Haytham is an excellent guy and one of the first people I met in the hardware scene upon moving to New York. He runs the very popular NY Hardware Meetup which is attended by hundreds of people every month and boasts a presenter list that reads like the who's who of the hardware world. He is also the CEO of his own hardware startup, Kinetic which seeks to eliminate employee injuries in warehouses brought about by incorrect lifting practices with their wearable device.

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From Daniele Hopkins and Kyle Duffield - Documentation of The LEAP Engine! running on Arduino Mega and custom electronic circuits. via Arduino.

Laser Equipped Annihilation Protocol (The L.E.A.P. Engine) is a live-action gaming environment that explores the personality of a snarky and mysterious game sentience who has infected a room with technological systems that challenge players and collect data. With a limited amount of time, the player must pass through a complicated series of changing and alternating laser patterns without tripping any of the lasers in order to deactivate the system and win the game. If the player trips a laser or if the timer runs out, it’s game over....
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Good job! That hurts my eyes just looking at that component. ;-) synthead on reddit:

Smallest successful soldering job I've done to date .... This was done with hand tools, and it takes a lot of very slow, careful movements. What's worse is that I accidentally removed this resistor, and this part of the circuit detects battery overheating. So I am guessing values while the phone says the battery temp is too low and too high. I'm on the fourth attempt at a good value, and that's good for tonight....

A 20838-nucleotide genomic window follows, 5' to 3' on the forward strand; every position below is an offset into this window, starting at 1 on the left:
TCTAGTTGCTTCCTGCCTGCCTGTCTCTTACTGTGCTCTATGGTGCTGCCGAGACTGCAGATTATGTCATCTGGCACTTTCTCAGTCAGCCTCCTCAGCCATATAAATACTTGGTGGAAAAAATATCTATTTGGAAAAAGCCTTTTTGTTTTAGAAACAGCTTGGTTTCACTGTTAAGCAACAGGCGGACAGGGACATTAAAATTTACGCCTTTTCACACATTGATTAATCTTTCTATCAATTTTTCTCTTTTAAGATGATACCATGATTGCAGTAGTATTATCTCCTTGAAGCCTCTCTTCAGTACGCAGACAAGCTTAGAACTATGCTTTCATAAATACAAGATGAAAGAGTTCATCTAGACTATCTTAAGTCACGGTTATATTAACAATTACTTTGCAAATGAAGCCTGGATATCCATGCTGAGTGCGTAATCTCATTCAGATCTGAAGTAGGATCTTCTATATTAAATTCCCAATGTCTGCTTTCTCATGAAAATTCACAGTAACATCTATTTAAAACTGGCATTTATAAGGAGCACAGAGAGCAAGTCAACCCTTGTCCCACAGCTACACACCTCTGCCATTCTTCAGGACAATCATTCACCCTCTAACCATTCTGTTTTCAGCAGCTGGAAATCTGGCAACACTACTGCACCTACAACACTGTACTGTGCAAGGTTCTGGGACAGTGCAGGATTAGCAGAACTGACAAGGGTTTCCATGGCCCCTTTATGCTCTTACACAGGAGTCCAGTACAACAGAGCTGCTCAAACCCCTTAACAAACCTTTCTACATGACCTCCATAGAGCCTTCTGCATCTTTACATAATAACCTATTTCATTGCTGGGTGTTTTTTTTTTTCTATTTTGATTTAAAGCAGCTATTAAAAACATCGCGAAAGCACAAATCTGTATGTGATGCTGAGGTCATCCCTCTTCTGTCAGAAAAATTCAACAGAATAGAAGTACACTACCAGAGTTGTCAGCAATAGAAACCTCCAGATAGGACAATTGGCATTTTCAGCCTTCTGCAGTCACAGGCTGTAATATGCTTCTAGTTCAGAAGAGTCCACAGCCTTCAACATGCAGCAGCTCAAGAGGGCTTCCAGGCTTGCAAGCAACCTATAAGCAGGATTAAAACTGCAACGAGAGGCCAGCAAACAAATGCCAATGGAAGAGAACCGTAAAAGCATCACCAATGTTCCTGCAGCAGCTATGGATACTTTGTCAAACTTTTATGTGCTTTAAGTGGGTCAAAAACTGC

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Artist Xin Liu held a sold-out workshop at Eyebeam last week -- experimenting with conductive ink on bare skin! From Adafruit:

People have been experimenting with conductive body tattoos and flexible circuits, but Xin Liu’s recent workshop at Eyebeam, NY, really showed the interface possibilities. Participants painted circuits on their arms using Bare Conductive Ink and then connected the traces to the guts of an air mouse strapped onto the wrist with an elastic band. The idea was to create a human mouse using hand gestures, kind of like a more interesting version of Makey Makey. One participant put his jewelry to good use and managed to connect to his Android phone. Love that!
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Proto G has been catching our attention for a few weeks now, with impressive melds of 3D printing and electronics. Perhaps none are as impressive as his 3D Printed Stepper Motor (version 1.1 to add NeoPixels to his first project!):

This is a follow up to my previous instructable of my 3D Printed Stepper motor I designed to show others how stepper motors work. Many people had mentioned adding LEDs to help visualize which coils were activating. Looking through my part bins I found the perfect 16 NeoPixel ring from Adafruit. It's a coincidence that it fit perfectly under the electromagnets. I couldn't have planned that any better. In this instructable I will show you how to add the NeoPixel rings to the stepper motor.